Posting on social media consistently can be a struggle. Fires in different areas of the company can pop up and draw your attention elsewhere, and all of a sudden it’s two weeks later and you haven’t posted. Failing to plan inevitably ends up in tasks slipping through the cracks.
If your social media strategy consists of solely “on-the-fly” posts, is it really a strategy? Most marketers drive home the 50/50 rule which states that 50% of your content should be planned and scheduled, and the other 50% should be real and in-the-moment. For some of us, 50/50 just isn’t realistic – and that’s ok! Whether it’s 80/20 or something in between, planning and scheduling content will save you time, relieve (some) stress and can hopefully save those hairs from turning grey!
Taking the time to carefully create content strategically will help your business reach its marketing goals. If we know anything to be true about posting on social media as a business, it’s that consistency is key. By creating a posting routine, we are able to stay at the forefront of followers’ feeds and minds.
In order to create a publishing schedule, one must first create a planning process. At Social School, we plan our content at least four weeks out (On November 1 we will meet and plan the content for January). This enables us to handle the aforementioned ‘fires’ that will predictably materialize.
There are requirements that are outlined in the Social School marketing strategy which serve as a general planning outline.
- There are 4 e-newsletters sent out per month.
- Each e-newsletter has a theme: How-To Issue, Best in Class, On your Radar and Content Roundup.
- Each e-newsletter has at least 2 featured original blog articles.
- Every month has a different theme (decided in November for the following year).a) These themes are not set in stone – simply a guideline to ease content creation.
- Content must be a mixture of photo, video, content writing and live posting.
- Our scheduled-to-live ratio is 80/20.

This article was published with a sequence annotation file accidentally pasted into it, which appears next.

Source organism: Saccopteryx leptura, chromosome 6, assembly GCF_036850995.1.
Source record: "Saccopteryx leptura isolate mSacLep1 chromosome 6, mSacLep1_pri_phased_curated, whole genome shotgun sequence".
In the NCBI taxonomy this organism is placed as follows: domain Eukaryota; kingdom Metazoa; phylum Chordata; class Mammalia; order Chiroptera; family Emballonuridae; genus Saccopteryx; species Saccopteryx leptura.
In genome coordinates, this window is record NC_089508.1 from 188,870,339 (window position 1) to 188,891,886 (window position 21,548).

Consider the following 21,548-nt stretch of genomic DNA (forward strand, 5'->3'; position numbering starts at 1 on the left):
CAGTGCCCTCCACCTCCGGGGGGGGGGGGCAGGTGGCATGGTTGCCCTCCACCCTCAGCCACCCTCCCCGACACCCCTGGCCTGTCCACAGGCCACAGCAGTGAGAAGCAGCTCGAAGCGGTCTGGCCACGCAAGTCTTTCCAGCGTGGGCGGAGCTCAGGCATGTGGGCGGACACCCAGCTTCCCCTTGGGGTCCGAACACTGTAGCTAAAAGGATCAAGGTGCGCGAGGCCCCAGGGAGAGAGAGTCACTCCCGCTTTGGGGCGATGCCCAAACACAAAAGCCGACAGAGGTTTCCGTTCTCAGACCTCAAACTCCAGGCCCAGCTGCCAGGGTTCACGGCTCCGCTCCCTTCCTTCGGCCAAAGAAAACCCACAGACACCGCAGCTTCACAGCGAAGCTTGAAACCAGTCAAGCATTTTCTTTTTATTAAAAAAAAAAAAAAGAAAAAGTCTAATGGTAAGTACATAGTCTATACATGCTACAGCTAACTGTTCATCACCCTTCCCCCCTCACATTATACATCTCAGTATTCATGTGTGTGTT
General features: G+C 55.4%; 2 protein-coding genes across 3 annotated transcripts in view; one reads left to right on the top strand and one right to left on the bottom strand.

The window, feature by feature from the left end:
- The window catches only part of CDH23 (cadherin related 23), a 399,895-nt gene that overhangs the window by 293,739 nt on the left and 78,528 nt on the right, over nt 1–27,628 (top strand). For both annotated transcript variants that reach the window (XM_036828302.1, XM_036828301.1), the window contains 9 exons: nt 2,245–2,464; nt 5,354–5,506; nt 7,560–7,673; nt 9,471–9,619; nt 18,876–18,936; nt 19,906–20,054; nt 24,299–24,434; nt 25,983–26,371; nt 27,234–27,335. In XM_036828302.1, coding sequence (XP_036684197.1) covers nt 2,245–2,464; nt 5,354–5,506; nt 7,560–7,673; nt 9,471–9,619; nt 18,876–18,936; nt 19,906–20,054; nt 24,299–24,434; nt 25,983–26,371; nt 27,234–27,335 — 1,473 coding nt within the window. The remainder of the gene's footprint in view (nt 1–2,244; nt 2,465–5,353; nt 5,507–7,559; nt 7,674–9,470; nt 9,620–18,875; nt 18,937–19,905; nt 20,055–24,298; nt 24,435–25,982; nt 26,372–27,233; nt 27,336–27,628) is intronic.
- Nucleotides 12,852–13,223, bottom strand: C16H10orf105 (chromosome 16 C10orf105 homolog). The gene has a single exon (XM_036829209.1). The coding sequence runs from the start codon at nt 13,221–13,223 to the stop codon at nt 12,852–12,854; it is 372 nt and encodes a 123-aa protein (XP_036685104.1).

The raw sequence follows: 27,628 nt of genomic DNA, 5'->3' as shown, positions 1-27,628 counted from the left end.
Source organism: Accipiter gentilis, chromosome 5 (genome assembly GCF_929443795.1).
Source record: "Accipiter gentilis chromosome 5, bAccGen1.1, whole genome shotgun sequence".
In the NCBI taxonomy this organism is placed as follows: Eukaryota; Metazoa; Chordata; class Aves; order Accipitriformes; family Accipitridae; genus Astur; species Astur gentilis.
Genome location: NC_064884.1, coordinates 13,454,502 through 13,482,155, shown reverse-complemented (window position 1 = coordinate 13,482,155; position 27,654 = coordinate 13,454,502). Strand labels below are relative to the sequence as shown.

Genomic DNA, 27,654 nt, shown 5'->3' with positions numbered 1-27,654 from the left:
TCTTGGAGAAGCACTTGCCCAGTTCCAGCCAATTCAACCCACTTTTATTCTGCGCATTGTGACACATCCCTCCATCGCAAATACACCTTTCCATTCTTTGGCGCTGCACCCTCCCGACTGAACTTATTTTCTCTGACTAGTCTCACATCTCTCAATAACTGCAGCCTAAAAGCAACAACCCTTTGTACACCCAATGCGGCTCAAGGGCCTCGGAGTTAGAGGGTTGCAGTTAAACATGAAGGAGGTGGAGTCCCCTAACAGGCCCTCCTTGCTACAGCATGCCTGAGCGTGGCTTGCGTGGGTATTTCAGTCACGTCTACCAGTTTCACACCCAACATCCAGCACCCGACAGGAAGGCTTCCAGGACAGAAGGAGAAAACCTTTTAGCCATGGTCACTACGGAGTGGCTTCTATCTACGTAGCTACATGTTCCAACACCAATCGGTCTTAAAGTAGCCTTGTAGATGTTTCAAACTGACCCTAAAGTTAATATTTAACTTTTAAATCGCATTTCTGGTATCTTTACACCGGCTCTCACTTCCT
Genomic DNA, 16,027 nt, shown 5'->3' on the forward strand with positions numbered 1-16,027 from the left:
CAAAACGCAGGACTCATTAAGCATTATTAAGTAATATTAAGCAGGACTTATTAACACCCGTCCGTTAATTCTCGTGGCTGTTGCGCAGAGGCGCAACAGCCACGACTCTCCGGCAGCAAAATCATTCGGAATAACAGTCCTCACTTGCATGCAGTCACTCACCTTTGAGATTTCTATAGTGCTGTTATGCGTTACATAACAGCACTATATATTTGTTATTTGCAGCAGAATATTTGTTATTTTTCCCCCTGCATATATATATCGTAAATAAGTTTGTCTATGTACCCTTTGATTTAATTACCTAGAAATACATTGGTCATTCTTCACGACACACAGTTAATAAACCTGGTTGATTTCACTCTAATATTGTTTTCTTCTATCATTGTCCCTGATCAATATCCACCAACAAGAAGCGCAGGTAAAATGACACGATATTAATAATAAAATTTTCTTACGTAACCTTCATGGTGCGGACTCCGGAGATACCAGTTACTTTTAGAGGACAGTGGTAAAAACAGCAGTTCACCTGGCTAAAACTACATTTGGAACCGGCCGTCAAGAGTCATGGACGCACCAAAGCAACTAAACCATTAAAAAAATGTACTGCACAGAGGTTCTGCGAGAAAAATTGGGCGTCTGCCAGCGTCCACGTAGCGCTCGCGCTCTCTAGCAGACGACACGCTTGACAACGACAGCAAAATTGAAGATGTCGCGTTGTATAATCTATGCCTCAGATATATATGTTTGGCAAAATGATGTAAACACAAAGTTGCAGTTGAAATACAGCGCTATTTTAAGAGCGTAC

We are often asked, “How do you know what to post about?” Unfortunately, there isn’t a one-size-fits-all answer. We subscribe to industry newsletters (for us, it’s Social Media Examiner, Mobile Marketer, and many more) to stay on top of the latest news and trends. We keep the notable news in a spreadsheet content “bank” that we rely on when creating content.
Our four-week process looks like this:
Week 1: Plan Content
At this point, the monthly theme has already been chosen and we know how many e-newsletters are being sent out, and what the sections in said newsletter are.
- Discuss potential topics that will benefit our readers for each section of each newsletter.
- We write blog titles and disseminate the assignment (based on workload) to others within the organization.
- Assignments are given due dates.
Week 2: Create Content
During the second week of the month, we are filming videos, taking photos and writing blog articles
Week 3: Edits and Approvals
All content should be completed and submitted by the third week of the month for editing and approvals.
Week 4: Schedule and Pre-Boost
We use Sprout Social for scheduling and automation. It is during the fourth week of the month that we are plugging in all of our content and pre-boosting, if needed.
Knowing how much we rely on scheduling and planning, it should be obvious that we use a content calendar to keep us organized. You may think “I’m the only person on my marketing team, I don’t need a content calendar,” but guess what! You’re wrong. No matter what size of department or company you’re working with, content calendars are extremely beneficial. They help you get (and stay) organized, plan content for each platform individually, track posting schedule and performance, and improve efficiency.
The online social content calendars we love are:
- Google Sheets
Good luck and happy scheduling!